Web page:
From here on, go area by area, sharpening the details of the OSL effect. For each light source on the miniature, try to picture where light from the light source would shine, how strongly it would illuminate the surrounding area, and how colored light would affect the underlying colored area. Remember that light tends to catch on raised edges, and will affect shiny surfaces (such as metals or enamel armor) more strongly than matte areas (such as cloth or dirt). It will also affect shiny surfaces more sharply, so for a shiny surface, focus on edges, and do lots of strong edge highlighting. For a matte surface, the reflected light will be more diffuse, so do thin glazes to color a larger area with more subtlety.
If you’re unsure where light would hit or how it would affect the underlying colors, a good tip is to grab an LED light (or an electronic device with LED lights on it) and shine it on your miniature from the direction of the light source. If you can find an LED of the same color as the glow effect you want, that is perfect, but even a differently-colored LED can give you the right idea.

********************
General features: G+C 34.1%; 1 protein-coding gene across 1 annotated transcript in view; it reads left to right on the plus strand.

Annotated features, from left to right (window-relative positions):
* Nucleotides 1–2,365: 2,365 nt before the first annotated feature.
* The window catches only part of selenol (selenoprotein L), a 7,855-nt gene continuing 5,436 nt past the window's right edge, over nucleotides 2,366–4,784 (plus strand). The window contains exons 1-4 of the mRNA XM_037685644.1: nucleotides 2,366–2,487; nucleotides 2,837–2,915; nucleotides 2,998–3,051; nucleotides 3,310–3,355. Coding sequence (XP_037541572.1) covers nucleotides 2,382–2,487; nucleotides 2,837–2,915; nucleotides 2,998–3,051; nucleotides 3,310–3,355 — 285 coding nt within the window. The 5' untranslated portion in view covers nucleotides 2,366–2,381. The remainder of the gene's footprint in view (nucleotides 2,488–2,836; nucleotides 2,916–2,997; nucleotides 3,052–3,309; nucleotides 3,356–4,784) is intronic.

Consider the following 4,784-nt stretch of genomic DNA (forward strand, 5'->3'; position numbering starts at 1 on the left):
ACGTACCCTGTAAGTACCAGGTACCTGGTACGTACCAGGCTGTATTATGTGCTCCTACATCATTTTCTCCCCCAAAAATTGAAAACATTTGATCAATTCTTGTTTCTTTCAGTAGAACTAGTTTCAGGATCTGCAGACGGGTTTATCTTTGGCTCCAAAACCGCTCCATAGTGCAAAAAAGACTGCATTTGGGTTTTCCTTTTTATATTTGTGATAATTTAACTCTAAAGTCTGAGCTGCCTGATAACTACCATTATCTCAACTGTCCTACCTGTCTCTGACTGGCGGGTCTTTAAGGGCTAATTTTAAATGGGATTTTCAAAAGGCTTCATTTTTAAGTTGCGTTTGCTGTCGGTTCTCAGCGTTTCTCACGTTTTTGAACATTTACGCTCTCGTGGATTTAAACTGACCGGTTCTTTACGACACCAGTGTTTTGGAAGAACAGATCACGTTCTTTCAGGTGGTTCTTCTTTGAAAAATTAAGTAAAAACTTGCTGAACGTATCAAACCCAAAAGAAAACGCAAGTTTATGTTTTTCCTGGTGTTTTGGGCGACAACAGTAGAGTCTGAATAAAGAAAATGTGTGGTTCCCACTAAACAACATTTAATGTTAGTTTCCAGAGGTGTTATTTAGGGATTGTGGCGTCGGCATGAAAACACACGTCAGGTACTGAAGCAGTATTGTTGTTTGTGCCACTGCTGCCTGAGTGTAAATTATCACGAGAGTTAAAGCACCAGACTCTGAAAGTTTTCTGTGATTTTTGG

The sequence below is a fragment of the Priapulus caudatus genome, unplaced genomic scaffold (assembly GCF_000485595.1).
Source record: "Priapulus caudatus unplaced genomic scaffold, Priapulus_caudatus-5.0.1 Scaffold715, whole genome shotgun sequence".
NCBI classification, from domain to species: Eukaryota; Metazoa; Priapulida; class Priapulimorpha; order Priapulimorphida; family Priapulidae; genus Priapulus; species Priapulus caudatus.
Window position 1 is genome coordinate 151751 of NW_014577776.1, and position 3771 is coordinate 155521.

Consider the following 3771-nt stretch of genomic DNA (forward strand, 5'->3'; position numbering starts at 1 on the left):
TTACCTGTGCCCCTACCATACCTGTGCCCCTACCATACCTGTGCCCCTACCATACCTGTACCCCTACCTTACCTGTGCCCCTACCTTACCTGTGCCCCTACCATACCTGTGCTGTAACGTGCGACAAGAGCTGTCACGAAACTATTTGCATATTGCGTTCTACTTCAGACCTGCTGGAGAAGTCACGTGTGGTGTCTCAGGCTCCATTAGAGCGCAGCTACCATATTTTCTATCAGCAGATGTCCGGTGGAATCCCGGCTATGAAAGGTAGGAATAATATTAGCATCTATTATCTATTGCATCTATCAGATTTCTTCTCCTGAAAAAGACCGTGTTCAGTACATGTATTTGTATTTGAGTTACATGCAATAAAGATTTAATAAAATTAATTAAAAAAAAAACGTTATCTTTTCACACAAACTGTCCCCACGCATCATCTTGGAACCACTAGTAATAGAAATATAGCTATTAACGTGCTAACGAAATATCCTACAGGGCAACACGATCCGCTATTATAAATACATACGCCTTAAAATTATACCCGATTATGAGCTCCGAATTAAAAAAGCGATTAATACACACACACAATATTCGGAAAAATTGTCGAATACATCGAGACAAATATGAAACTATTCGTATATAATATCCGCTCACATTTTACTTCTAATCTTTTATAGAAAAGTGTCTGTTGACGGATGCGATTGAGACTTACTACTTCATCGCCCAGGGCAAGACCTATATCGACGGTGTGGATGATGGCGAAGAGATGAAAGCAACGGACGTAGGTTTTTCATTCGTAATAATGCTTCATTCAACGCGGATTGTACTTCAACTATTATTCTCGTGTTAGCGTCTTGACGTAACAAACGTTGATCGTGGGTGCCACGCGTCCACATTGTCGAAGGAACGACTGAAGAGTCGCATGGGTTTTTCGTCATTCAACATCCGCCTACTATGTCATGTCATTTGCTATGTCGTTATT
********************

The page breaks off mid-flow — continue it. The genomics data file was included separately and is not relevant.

If you don’t have the right colored LED, and don’t know what color would best represent light of one color landing on a surface of a different color, a good approximation is to simply mix the two colors of paint. This isn’t perfect, since the way colors of paint mix is a bit different from how colored light interacts with colored materials, but it’s a pretty good approximation as long as the paint you’re using for the glow is lighter than the paint you used for the underlying surface.
For the Slayer, I started with the eyes, as they were the smallest, and quickest to finish. First, I did sharp edge highlights on nearby edges facing the eye, where the light from the eye would catch the edge, using my glow color (Cygnus Yellow + Necrotite Green) mixed with white. Then, to define the edges of they eye and separate it from the reflected light, I went back with a darker color (P3 Iosan Green + black) and lined the creases.
For steps 1-5, I concentrated on the front and top. Now I need to repeat the same basic strategy on the rear off the model.
Here’s the Slayer from the back, as it looked after step 5. From this angle, it’s clear that many areas will be illuminated from the rear furnace.
Just as I did in step 3, I’m highlighting metal areas which will be illuminated by the light source with a light silver color (GW chainmail).